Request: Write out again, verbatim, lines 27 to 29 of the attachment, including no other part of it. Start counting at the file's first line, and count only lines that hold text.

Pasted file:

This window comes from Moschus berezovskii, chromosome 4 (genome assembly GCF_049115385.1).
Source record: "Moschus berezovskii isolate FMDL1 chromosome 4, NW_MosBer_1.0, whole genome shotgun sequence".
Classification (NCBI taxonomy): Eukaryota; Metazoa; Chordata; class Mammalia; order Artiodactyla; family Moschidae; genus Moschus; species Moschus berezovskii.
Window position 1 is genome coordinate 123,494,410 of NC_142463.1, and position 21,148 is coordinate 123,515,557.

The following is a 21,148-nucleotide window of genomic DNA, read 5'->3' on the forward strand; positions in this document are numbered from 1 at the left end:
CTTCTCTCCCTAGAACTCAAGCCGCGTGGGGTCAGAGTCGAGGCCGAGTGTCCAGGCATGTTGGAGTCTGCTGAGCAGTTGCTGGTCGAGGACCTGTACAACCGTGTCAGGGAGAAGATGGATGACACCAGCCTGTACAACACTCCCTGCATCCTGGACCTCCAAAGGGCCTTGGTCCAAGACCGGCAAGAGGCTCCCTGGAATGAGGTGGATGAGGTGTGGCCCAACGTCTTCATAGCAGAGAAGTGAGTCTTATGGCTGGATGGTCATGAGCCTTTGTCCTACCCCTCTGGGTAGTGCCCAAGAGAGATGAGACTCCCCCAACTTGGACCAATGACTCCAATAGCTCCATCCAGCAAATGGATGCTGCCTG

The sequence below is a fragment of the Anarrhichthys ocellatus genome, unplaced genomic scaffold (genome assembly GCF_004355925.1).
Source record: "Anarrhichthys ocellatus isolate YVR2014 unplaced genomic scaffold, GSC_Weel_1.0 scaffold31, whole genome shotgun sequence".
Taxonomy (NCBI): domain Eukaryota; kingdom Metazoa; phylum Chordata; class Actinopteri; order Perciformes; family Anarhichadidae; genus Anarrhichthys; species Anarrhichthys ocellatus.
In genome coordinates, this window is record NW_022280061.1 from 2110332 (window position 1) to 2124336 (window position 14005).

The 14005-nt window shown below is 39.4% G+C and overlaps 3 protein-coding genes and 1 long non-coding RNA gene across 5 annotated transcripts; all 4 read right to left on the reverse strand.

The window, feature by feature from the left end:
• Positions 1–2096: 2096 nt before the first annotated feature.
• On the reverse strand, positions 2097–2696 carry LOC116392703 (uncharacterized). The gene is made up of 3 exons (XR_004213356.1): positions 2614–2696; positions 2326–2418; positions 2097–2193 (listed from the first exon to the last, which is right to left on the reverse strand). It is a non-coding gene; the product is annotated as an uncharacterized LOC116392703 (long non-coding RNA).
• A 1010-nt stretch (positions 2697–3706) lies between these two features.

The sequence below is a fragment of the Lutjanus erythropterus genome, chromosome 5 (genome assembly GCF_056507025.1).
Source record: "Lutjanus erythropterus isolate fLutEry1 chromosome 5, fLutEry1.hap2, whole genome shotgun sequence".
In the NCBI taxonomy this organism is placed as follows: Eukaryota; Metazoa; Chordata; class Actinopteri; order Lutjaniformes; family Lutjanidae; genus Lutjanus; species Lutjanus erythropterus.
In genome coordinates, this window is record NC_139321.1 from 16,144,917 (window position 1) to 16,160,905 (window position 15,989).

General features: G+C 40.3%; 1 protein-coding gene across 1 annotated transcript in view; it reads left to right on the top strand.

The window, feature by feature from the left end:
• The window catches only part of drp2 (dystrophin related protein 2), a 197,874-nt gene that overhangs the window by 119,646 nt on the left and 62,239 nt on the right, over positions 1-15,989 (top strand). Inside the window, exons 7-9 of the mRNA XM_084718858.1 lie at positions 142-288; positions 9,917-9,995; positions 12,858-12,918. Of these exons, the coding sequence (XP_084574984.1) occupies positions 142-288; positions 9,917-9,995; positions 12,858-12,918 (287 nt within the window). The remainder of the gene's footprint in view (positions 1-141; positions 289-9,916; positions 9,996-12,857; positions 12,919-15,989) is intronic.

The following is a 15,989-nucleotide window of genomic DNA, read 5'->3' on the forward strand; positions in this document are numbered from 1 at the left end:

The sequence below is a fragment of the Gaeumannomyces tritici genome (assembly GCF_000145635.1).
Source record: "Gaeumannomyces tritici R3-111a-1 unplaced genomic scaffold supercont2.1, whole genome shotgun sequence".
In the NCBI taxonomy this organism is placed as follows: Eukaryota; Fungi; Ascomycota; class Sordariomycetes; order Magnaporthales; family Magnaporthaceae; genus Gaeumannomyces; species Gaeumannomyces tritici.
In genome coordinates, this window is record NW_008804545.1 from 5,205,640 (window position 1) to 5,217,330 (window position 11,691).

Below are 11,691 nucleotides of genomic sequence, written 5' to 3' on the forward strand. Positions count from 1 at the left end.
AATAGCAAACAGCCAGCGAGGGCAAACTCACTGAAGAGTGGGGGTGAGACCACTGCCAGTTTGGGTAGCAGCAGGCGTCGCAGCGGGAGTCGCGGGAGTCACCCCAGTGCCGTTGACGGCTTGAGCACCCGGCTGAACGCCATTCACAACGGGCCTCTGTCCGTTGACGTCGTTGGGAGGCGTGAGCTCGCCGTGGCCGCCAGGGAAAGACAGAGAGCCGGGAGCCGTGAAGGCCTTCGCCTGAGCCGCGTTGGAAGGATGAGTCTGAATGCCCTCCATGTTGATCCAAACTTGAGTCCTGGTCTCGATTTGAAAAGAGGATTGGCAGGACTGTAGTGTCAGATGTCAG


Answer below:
In genome coordinates, this window is record NW_008804545.1 from 5,205,640 (window position 1) to 5,217,330 (window position 11,691).

Below are 11,691 nucleotides of genomic sequence, written 5' to 3' on the forward strand. Positions count from 1 at the left end.
AATAGCAAACAGCCAGCGAGGGCAAACTCACTGAAGAGTGGGGGTGAGACCACTGCCAGTTTGGGTAGCAGCAGGCGTCGCAGCGGGAGTCGCGGGAGTCACCCCAGTGCCGTTGACGGCTTGAGCACCCGGCTGAACGCCATTCACAACGGGCCTCTGTCCGTTGACGTCGTTGGGAGGCGTGAGCTCGCCGTGGCCGCCAGGGAAAGACAGAGAGCCGGGAGCCGTGAAGGCCTTCGCCTGAGCCGCGTTGGAAGGATGAGTCTGAATGCCCTCCATGTTGATCCAAACTTGAGTCCTGGTCTCGATTTGAAAAGAGGATTGGCAGGACTGTAGTGTCAGATGTCAG